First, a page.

By Jeff Kline


How To Write An RFP For Your 2015 Website

Wednesday, December 3, 2014

An RFP Guide for Nonprofit Organizations and Associations

How to write a request for proposal for your 2015 websiteAre you planning on redesigning your website in 2015? Unless you plan on sticking with your current website provider, you’re going to need to put together a Request For Proposal, or RFP.

Writing a website RFP can be a daunting task, so we've put together a guide and template to help make it a little easier.


What is a Request For Proposal?

An RFP is what you’ll send out to dozens of website design agencies, telling them about your organization and your website needs.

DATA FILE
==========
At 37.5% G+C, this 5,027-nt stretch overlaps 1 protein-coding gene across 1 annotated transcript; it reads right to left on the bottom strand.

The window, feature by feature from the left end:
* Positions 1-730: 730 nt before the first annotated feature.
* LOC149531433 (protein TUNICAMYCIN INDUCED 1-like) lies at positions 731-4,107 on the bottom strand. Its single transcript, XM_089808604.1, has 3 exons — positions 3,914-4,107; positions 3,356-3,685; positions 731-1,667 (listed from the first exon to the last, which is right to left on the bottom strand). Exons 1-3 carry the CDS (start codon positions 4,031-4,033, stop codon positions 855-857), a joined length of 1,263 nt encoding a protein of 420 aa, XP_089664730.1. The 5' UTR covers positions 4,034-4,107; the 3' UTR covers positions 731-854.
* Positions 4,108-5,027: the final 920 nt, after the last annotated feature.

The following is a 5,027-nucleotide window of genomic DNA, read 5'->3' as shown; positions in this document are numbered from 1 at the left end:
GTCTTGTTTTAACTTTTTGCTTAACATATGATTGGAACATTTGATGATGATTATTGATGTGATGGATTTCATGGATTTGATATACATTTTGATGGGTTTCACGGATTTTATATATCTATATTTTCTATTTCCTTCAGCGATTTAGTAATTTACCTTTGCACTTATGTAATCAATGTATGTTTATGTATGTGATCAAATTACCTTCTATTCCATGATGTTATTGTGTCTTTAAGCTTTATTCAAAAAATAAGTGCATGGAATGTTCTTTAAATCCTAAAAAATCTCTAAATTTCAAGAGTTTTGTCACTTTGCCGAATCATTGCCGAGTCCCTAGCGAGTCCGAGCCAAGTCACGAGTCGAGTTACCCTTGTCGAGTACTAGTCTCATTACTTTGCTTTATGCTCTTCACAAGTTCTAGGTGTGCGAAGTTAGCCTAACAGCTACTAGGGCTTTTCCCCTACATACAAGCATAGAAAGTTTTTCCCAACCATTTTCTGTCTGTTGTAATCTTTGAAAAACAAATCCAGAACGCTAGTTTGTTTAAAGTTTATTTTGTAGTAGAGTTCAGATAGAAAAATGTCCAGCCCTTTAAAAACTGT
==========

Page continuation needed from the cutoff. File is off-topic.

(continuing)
RFPs generally consist of these sections:

  1. General information about your organization and the project
  2. Website design examples
  3. Website functionality requirements
  4. Request for vendor information

The following guide will show you how to fill out each of these sections.



Part 1) General information about your organization and the project

In this first section, tell potential vendors who you are and what you’re envisioning. Disclose project parameters, such as budget and timeline.

What to include:

1) Contact information
Provide your organization’s general contact information, as well as the contact info of the point person managing the website project.

2) Organization overview
Describe your nonprofit organization. What services do you provide, and to whom?

3) Project goals
What do you want your website to do? Don’t worry about details here—this should just be a brief statement to give vendors a general idea of what you’re looking for.

4) Budget
How much are you willing to spend on a new website?